Proposal: Fictions apart, the default position for every ontology creator should be the realist position; concepts are primarily links to the world. In this respect, there is no difference between application ontologies and reference ontologies.

2 Concepts are Tools.

When one is using glasses, microscopes, or telescopes, one sees through them in order to look at something in the world. But something similar is true also of the tactile sense in relation to ordinary tools. When one is real good at using a tool, it disappears from the foreground of consciousness, i.e., one is no longer intentionally directly directed at it. Instead, one is directed at that in the world which the tool affects. For instance, when I write with a pen, I am hardly aware of the pen, only of what I am writing. I do not feel my fingers holding and touching the pen; if I feel anything at all, it is rather the pen pressing against the paper I am


writing on. The same phenomenon can be observed even in relation to machines. When I am driving my car, normally, I do not feel my fingers pressing the steering wheels or my feet pressing the pedals or the floor. I am only directed at the road and the traffic.

Speech acts are tools for many things. They can be used to convey information, give orders, have discussions, make emotional outbursts, etc. In spite of the fact that speech acts do not have the same robust material character as ordinary tools have, they have several features in common with such tools. Think of conveying information in a language in which one is both making and understanding speech acts spontaneously. In the assertive speech acts at hand, one is directly directed at the world, not at concepts, statements, or propositions; nor, by the way, at grammar and dialects. But, of course, we can also be directed at concepts and conceptual strings. So we are when we are looking in a dictionary, in a phrase book, or are browsing on WordNet.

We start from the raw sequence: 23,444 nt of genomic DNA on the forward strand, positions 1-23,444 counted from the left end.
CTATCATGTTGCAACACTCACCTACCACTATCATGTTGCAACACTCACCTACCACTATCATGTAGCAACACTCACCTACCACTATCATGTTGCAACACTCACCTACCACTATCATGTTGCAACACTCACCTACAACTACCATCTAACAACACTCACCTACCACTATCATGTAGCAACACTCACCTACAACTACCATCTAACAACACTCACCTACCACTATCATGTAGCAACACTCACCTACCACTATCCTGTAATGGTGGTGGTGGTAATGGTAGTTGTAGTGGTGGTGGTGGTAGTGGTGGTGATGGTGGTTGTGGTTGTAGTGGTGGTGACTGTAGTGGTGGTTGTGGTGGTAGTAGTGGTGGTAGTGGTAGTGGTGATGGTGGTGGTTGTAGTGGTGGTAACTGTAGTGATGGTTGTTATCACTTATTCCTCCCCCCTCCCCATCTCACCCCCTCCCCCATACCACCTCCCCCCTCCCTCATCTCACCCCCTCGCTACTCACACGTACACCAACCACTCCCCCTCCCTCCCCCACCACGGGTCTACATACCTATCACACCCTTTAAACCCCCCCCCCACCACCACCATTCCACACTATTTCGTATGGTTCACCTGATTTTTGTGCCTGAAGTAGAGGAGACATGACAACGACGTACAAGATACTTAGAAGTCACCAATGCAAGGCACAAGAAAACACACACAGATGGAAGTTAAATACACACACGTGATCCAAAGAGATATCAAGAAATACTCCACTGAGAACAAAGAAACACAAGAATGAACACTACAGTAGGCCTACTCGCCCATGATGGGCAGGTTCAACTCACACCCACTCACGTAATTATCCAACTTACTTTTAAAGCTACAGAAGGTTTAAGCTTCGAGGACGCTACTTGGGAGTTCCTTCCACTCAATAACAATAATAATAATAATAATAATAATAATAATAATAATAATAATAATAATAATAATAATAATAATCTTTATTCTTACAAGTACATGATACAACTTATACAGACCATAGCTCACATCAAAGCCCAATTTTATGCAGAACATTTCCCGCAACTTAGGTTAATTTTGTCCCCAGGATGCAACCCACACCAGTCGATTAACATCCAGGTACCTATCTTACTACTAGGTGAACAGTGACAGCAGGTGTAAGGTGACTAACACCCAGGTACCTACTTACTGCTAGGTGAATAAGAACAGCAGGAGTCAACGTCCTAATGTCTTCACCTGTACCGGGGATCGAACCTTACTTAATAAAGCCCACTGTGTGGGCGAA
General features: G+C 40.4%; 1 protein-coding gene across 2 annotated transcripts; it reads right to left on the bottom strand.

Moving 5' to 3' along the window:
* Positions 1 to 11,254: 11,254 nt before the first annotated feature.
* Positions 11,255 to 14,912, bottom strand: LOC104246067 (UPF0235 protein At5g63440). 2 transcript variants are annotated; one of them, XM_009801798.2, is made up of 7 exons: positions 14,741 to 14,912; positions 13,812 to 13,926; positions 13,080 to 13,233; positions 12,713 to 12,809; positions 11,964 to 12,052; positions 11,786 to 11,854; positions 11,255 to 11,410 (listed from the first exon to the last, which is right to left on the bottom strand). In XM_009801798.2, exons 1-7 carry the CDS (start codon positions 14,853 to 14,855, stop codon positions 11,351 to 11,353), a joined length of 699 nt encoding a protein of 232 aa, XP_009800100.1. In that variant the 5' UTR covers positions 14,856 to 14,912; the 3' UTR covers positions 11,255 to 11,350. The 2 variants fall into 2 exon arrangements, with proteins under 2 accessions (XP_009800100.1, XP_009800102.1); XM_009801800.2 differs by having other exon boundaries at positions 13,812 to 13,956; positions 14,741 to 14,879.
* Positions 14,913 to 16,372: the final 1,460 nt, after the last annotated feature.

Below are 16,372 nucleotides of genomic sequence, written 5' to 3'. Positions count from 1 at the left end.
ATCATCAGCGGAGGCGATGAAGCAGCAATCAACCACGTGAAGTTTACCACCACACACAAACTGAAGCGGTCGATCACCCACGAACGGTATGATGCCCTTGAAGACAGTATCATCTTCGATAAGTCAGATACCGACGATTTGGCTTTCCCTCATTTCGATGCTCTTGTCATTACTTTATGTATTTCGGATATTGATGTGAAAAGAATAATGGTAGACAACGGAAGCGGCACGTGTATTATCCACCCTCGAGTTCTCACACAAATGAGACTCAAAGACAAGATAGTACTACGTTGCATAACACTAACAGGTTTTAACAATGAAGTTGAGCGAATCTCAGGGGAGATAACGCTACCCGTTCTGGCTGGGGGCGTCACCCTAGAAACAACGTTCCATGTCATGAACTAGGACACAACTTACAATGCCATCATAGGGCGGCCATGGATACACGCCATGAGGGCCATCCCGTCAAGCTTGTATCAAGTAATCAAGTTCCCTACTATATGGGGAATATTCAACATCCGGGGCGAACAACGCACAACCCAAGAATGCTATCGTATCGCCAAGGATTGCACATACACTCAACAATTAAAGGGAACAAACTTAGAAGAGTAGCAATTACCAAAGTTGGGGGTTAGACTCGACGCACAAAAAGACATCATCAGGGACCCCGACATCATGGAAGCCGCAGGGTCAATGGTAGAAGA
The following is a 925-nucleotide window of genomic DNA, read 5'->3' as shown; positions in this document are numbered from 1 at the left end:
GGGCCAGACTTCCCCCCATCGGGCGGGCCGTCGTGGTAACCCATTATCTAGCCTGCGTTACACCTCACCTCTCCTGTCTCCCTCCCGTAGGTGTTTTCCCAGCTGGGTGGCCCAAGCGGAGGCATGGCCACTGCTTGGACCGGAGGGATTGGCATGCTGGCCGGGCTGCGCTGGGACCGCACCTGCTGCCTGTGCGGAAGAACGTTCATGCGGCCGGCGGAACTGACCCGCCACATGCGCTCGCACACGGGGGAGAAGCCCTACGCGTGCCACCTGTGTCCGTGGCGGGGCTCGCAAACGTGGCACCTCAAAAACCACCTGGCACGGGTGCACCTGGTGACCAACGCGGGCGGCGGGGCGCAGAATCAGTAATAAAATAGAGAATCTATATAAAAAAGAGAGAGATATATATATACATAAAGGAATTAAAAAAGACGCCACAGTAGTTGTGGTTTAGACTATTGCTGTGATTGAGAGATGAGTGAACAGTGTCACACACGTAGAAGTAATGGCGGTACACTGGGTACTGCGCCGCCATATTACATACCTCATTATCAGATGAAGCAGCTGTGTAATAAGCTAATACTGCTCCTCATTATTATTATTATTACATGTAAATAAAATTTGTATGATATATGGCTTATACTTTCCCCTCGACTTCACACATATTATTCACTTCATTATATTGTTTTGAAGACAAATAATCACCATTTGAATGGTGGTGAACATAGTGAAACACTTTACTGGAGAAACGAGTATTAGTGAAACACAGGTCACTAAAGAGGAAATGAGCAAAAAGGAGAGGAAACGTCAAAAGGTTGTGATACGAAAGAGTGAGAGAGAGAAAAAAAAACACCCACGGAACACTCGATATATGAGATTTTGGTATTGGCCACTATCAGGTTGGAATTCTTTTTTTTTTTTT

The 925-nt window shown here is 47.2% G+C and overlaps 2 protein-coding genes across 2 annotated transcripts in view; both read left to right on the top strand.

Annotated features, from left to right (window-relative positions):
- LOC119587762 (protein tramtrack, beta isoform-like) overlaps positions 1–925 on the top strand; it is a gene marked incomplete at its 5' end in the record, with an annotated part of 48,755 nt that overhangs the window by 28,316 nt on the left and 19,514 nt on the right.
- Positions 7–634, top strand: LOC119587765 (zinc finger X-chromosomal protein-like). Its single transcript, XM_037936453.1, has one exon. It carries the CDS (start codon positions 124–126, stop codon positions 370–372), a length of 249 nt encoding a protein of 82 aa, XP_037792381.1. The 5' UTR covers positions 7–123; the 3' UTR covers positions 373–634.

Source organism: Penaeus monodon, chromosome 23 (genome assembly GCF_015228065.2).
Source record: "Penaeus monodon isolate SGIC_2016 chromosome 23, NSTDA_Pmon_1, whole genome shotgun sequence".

When one is not using glasses, pens, or cars, one can look at them and investigate them as objects of their own in the world. One can then try to find out their physical properties and internal structures. In the world of practice, normally, one observes “tools as objects” only when the tools in question are no longer functioning properly and, therefore, are in need of repairing. Something similar holds true of concepts. When our speech acts function well, we do not bother about the concepts, but when they don’t, as when we are learning a new language, we often direct ourselves directly at concepts in dictionaries.

All ontologies make use of concepts, but only some ontologies (e.g., WordNet) are also ontologies for concepts. When, by means of concepts, we are directed at something in the world, then the concepts in question may very well both (i) select aspects, (ii) select granularity levels, and (iii) create boundaries, without thereby (iv) creating aspects, granularity levels, and what is bounded. Think of the concept “mountain”. It selects a geographical aspect of the world, it focuses at a certain granularity level, and it is connected with a vague conventionally drawn boundary line that tells where mountains end.

Nonetheless, it seems preposterous to say that the concept “mountain” creates the mountains.

Ontologists who are reductive naturalists (and claim that only the fundamental entities of physics do really exist) or epistemological Kantians (and claim that we cannot lay claim to know anything about a mind-independent world) cannot be taken seriously until they have discussed the view of concepts just presented.

Proposal: Fictions apart, concepts should be looked upon as tools which can be used to direct us towards something that exists independently of these concepts. In this respect, there is no difference between application ontologies and reference ontologies.